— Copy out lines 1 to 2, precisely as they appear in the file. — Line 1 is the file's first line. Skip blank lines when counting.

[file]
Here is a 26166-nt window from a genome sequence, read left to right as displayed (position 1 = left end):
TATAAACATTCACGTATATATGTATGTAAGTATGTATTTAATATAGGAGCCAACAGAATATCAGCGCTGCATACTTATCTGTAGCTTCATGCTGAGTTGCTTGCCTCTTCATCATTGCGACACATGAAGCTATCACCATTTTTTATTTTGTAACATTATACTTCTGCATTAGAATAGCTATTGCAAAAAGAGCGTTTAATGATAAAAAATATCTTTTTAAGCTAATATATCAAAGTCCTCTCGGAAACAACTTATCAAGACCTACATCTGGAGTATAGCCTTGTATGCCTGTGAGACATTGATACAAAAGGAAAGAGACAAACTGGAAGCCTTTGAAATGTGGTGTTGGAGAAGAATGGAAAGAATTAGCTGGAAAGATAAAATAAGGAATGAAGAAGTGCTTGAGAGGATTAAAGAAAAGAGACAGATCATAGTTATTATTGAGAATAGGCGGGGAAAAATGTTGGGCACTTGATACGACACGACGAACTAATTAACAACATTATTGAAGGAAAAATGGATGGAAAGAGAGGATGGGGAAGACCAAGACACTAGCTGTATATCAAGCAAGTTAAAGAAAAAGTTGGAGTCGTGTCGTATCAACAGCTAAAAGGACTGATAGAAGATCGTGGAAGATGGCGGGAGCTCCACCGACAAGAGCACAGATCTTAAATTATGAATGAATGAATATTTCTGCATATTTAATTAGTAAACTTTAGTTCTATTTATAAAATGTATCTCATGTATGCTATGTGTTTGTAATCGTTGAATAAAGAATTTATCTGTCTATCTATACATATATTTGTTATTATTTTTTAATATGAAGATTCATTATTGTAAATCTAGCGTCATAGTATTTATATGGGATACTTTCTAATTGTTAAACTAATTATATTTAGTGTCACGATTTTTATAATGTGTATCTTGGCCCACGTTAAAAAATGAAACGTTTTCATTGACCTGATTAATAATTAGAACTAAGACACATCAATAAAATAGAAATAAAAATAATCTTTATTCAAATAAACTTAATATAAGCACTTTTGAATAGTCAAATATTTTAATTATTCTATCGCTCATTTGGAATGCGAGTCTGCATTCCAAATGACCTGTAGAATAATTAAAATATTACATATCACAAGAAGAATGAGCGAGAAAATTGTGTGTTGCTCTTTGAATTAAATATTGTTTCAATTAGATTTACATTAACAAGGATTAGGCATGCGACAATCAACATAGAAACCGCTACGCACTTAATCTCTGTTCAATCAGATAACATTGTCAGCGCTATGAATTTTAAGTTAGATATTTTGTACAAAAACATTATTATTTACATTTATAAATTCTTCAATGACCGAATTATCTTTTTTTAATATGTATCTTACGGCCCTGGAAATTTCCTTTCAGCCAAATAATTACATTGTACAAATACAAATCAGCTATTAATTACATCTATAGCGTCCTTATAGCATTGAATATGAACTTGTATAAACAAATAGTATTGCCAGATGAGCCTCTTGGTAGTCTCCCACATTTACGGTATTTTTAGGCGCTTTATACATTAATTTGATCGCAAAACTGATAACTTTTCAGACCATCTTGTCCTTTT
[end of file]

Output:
Here is a 26166-nt window from a genome sequence, read left to right as displayed (position 1 = left end):
TATAAACATTCACGTATATATGTATGTAAGTATGTATTTAATATAGGAGCCAACAGAATATCAGCGCTGCATACTTATCTGTAGCTTCATGCTGAGTTGCTTGCCTCTTCATCATTGCGACACATGAAGCTATCACCATTTTTTATTTTGTAACATTATACTTCTGCATTAGAATAGCTATTGCAAAAAGAGCGTTTAATGATAAAAAATATCTTTTTAAGCTAATATATCAAAGTCCTCTCGGAAACAACTTATCAAGACCTACATCTGGAGTATAGCCTTGTATGCCTGTGAGACATTGATACAAAAGGAAAGAGACAAACTGGAAGCCTTTGAAATGTGGTGTTGGAGAAGAATGGAAAGAATTAGCTGGAAAGATAAAATAAGGAATGAAGAAGTGCTTGAGAGGATTAAAGAAAAGAGACAGATCATAGTTATTATTGAGAATAGGCGGGGAAAAATGTTGGGCACTTGATACGACACGACGAACTAATTAACAACATTATTGAAGGAAAAATGGATGGAAAGAGAGGATGGGGAAGACCAAGACACTAGCTGTATATCAAGCAAGTTAAAGAAAAAGTTGGAGTCGTGTCGTATCAACAGCTAAAAGGACTGATAGAAGATCGTGGAAGATGGCGGGAGCTCCACCGACAAGAGCACAGATCTTAAATTATGAATGAATGAATATTTCTGCATATTTAATTAGTAAACTTTAGTTCTATTTATAAAATGTATCTCATGTATGCTATGTGTTTGTAATCGTTGAATAAAGAATTTATCTGTCTATCTATACATATATTTGTTATTATTTTTTAATATGAAGATTCATTATTGTAAATCTAGCGTCATAGTATTTATATGGGATACTTTCTAATTGTTAAACTAATTATATTTAGTGTCACGATTTTTATAATGTGTATCTTGGCCCACGTTAAAAAATGAAACGTTTTCATTGACCTGATTAATAATTAGAACTAAGACACATCAATAAAATAGAAATAAAAATAATCTTTATTCAAATAAACTTAATATAAGCACTTTTGAATAGTCAAATATTTTAATTATTCTATCGCTCATTTGGAATGCGAGTCTGCATTCCAAATGACCTGTAGAATAATTAAAATATTACATATCACAAGAAGAATGAGCGAGAAAATTGTGTGTTGCTCTTTGAATTAAATATTGTTTCAATTAGATTTACATTAACAAGGATTAGGCATGCGACAATCAACATAGAAACCGCTACGCACTTAATCTCTGTTCAATCAGATAACATTGTCAGCGCTATGAATTTTAAGTTAGATATTTTGTACAAAAACATTATTATTTACATTTATAAATTCTTCAATGACCGAATTATCTTTTTTTAATATGTATCTTACGGCCCTGGAAATTTCCTTTCAGCCAAATAATTACATTGTACAAATACAAATCAGCTATTAATTACATCTATAGCGTCCTTATAGCATTGAATATGAACTTGTATAAACAAATAGTATTGCCAGATGAGCCTCTTGGTAGTCTCCCACATTTACGGTATTTTTAGGCGCTTTATACATTAATTTGATCGCAAAACTGATAACTTTTCAGACCATCTTGTCCTTTT